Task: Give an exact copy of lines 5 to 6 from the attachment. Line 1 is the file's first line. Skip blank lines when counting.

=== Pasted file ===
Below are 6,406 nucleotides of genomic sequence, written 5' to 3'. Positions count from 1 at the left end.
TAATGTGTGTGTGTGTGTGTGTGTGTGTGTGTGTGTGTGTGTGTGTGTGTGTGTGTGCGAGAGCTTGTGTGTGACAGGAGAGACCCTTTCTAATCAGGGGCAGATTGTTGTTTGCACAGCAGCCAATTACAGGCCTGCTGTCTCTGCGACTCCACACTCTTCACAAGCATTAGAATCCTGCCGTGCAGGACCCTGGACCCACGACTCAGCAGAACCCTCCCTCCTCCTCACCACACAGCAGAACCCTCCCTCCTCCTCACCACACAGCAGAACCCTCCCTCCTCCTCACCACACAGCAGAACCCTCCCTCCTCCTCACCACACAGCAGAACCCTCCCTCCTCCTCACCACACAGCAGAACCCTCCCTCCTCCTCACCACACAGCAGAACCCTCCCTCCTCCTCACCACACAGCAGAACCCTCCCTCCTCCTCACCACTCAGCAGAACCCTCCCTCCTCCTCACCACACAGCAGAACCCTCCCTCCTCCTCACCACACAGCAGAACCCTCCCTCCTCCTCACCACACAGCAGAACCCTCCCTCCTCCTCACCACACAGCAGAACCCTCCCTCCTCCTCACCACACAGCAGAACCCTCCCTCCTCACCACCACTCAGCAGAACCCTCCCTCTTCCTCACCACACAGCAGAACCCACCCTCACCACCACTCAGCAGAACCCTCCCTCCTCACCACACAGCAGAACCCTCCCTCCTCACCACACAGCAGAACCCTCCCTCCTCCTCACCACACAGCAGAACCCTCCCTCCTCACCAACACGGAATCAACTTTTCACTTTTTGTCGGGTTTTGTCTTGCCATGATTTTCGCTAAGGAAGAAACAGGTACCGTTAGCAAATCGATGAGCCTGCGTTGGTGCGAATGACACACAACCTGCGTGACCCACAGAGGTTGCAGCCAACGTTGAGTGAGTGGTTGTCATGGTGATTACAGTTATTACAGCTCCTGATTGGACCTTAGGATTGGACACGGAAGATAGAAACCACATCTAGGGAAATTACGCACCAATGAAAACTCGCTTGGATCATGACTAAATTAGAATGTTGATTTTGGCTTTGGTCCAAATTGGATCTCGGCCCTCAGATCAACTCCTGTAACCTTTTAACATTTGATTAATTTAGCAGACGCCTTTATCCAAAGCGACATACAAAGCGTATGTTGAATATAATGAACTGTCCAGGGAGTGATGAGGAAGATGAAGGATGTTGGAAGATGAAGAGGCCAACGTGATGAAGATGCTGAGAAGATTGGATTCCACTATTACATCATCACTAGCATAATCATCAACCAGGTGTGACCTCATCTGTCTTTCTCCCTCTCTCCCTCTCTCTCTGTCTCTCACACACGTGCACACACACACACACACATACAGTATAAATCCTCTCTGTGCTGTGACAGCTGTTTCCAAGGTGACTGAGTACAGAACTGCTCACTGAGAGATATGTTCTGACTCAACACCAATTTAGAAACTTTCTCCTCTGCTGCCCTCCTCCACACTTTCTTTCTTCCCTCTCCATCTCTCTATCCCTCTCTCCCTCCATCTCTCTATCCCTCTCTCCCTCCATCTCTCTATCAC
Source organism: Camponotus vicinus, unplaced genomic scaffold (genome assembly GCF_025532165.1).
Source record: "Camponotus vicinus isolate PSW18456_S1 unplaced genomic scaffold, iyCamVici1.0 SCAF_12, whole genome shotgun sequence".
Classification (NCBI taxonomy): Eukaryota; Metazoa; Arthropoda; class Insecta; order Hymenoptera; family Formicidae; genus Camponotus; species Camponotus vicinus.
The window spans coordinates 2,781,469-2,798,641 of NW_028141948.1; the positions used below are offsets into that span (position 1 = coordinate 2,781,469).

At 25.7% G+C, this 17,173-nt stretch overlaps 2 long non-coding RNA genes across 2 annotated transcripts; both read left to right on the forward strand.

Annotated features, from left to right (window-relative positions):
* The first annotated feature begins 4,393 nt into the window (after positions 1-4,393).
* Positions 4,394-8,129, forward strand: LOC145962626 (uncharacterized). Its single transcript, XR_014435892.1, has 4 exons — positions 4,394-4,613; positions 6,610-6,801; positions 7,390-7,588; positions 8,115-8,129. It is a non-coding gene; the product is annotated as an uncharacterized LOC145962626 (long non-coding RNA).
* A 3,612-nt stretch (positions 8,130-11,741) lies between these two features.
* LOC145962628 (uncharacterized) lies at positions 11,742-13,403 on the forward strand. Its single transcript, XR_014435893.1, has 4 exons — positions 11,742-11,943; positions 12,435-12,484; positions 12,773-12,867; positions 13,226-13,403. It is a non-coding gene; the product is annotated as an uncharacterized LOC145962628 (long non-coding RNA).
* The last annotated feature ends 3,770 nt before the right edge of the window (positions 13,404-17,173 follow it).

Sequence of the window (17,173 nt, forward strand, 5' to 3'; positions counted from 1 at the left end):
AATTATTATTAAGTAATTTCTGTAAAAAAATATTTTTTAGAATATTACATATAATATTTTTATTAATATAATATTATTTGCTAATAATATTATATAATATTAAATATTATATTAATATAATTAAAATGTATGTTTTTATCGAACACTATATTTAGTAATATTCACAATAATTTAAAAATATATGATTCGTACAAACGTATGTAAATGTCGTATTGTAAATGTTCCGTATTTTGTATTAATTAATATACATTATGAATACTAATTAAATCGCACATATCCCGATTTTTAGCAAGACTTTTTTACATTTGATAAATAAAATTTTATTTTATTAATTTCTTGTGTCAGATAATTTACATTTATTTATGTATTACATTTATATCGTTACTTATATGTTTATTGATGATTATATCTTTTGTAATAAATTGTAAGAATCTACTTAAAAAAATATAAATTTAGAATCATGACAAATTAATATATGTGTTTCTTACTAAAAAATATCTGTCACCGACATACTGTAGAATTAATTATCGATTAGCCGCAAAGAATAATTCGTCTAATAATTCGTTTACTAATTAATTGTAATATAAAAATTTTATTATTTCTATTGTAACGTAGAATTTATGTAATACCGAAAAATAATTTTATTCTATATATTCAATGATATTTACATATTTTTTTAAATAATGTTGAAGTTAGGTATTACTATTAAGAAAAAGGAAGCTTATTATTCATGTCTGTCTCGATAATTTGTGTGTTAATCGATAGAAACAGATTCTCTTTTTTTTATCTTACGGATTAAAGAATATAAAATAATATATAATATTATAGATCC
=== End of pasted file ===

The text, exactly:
Classification (NCBI taxonomy): Eukaryota; Metazoa; Arthropoda; class Insecta; order Hymenoptera; family Formicidae; genus Camponotus; species Camponotus vicinus.
The window spans coordinates 2,781,469-2,798,641 of NW_028141948.1; the positions used below are offsets into that span (position 1 = coordinate 2,781,469).